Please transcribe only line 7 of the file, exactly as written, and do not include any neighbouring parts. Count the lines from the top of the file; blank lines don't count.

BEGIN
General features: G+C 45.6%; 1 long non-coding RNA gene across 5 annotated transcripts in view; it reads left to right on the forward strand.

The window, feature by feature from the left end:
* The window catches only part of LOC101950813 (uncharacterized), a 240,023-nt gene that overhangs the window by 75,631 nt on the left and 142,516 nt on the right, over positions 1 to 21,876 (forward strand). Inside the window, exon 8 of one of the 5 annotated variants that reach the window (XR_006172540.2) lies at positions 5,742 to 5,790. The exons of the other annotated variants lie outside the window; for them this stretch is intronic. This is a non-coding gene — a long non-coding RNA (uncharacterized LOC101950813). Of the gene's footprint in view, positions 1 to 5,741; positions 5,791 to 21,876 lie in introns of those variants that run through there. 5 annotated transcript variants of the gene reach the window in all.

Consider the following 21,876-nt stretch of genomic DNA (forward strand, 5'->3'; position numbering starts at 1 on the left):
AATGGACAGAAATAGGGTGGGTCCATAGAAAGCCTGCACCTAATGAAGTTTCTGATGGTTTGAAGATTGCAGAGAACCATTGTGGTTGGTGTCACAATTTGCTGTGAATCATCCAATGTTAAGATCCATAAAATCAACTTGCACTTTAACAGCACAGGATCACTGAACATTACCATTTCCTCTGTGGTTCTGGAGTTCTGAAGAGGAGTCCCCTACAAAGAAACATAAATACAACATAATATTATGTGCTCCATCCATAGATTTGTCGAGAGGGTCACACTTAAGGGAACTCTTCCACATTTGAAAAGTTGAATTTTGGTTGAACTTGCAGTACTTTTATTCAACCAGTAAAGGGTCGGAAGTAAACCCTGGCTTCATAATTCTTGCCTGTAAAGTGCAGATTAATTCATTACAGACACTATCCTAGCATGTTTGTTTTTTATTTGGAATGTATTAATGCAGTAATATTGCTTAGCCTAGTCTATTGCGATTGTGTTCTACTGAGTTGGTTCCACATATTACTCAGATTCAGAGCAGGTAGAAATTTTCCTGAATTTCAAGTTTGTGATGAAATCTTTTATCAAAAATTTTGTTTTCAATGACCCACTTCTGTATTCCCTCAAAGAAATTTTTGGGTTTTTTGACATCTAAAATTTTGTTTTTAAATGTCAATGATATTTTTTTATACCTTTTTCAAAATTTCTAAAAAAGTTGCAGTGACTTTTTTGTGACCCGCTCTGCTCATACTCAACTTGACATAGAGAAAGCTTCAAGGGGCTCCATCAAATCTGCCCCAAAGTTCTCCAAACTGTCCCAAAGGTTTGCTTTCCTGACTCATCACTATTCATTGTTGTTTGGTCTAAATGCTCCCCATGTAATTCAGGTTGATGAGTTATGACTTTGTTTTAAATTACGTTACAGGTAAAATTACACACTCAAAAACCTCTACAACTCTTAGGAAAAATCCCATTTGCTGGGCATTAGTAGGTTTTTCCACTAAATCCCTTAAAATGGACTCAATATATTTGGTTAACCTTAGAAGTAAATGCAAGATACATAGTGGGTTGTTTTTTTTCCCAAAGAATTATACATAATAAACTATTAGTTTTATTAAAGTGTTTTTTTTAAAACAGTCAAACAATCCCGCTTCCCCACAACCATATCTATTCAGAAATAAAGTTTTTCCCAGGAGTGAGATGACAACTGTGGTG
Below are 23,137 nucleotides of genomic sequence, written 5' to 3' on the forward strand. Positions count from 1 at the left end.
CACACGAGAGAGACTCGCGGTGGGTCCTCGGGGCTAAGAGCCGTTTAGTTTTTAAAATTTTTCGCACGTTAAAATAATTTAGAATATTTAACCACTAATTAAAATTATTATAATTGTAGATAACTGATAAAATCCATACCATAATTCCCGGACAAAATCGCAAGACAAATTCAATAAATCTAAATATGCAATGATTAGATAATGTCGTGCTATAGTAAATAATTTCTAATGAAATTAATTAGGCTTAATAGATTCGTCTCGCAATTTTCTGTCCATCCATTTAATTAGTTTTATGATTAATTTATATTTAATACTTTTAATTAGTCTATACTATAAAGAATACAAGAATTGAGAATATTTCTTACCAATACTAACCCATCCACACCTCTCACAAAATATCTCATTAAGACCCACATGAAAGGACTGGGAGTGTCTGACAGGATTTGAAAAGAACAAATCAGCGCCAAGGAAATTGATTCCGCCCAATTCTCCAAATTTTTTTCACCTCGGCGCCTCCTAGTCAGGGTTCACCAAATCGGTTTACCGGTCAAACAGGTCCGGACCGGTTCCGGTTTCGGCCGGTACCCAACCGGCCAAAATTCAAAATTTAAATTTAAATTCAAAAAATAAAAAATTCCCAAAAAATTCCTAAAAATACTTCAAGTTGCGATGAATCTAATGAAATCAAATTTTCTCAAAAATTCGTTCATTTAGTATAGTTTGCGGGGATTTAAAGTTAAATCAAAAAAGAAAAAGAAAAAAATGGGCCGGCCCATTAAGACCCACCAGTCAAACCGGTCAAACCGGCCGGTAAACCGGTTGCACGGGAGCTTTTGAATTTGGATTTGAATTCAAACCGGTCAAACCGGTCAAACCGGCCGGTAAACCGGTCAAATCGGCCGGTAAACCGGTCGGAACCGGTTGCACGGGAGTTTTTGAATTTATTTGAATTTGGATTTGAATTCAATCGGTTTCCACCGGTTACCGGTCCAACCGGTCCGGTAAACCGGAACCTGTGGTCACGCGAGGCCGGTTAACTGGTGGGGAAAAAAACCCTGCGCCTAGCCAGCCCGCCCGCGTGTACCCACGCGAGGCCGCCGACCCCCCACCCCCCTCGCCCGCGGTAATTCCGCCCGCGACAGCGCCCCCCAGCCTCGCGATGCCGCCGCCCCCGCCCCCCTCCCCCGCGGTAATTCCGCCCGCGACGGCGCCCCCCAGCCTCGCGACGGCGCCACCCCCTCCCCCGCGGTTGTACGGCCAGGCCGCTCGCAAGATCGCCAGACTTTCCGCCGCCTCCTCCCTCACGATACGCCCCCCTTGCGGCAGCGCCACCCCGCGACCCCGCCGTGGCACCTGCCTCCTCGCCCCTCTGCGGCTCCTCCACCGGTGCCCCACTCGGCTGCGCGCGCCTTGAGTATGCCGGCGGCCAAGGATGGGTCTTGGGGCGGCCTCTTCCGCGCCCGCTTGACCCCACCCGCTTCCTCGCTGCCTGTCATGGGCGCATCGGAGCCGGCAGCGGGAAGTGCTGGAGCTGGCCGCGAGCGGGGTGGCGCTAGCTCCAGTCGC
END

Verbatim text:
CACACGAGAGAGACTCGCGGTGGGTCCTCGGGGCTAAGAGCCGTTTAGTTTTTAAAATTTTTCGCACGTTAAAATAATTTAGAATATTTAACCACTAATTAAAATTATTATAATTGTAGATAACTGATAAAATCCATACCATAATTCCCGGACAAAATCGCAAGACAAATTCAATAAATCTAAATATGCAATGATTAGATAATGTCGTGCTATAGTAAATAATTTCTAATGAAATTAATTAGGCTTAATAGATTCGTCTCGCAATTTTCTGTCCATCCATTTAATTAGTTTTATGATTAATTTATATTTAATACTTTTAATTAGTCTATACTATAAAGAATACAAGAATTGAGAATATTTCTTACCAATACTAACCCATCCACACCTCTCACAAAATATCTCATTAAGACCCACATGAAAGGACTGGGAGTGTCTGACAGGATTTGAAAAGAACAAATCAGCGCCAAGGAAATTGATTCCGCCCAATTCTCCAAATTTTTTTCACCTCGGCGCCTCCTAGTCAGGGTTCACCAAATCGGTTTACCGGTCAAACAGGTCCGGACCGGTTCCGGTTTCGGCCGGTACCCAACCGGCCAAAATTCAAAATTTAAATTTAAATTCAAAAAATAAAAAATTCCCAAAAAATTCCTAAAAATACTTCAAGTTGCGATGAATCTAATGAAATCAAATTTTCTCAAAAATTCGTTCATTTAGTATAGTTTGCGGGGATTTAAAGTTAAATCAAAAAAGAAAAAGAAAAAAATGGGCCGGCCCATTAAGACCCACCAGTCAAACCGGTCAAACCGGCCGGTAAACCGGTTGCACGGGAGCTTTTGAATTTGGATTTGAATTCAAACCGGTCAAACCGGTCAAACCGGCCGGTAAACCGGTCAAATCGGCCGGTAAACCGGTCGGAACCGGTTGCACGGGAGTTTTTGAATTTATTTGAATTTGGATTTGAATTCAATCGGTTTCCACCGGTTACCGGTCCAACCGGTCCGGTAAACCGGAACCTGTGGTCACGCGAGGCCGGTTAACTGGTGGGGAAAAAAACCCTGCGCCTAGCCAGCCCGCCCGCGTGTACCCACGCGAGGCCGCCGACCCCCCACCCCCCTCGCCCGCGGTAATTCCGCCCGCGACAGCGCCCCCCAGCCTCGCGATGCCGCCGCCCCCGCCCCCCTCCCCCGCGGTAATTCCGCCCGCGACGGCGCCCCCCAGCCTCGCGACGGCGCCACCCCCTCCCCCGCGGTTGTACGGCCAGGCCGCTCGCAAGATCGCCAGACTTTCCGCCGCCTCCTCCCTCACGATACGCCCCCCTTGCGGCAGCGCCACCCCGCGACCCCGCCGTGGCACCTGCCTCCTCGCCCCTCTGCGGCTCCTCCACCGGTGCCCCACTCGGCTGCGCGCGCCTTGAGTATGCCGGCGGCCAAGGATGGGTCTTGGGGCGGCCTCTTCCGCGCCCGCTTGACCCCACCCGCTTCCTCGCTGCCTGTCATGGGCGCATCGGAGCCGGCAGCGGGAAGTGCTGGAGCTGGCCGCGAGCGGGGTGGCGCTAGCTCCAGTCGC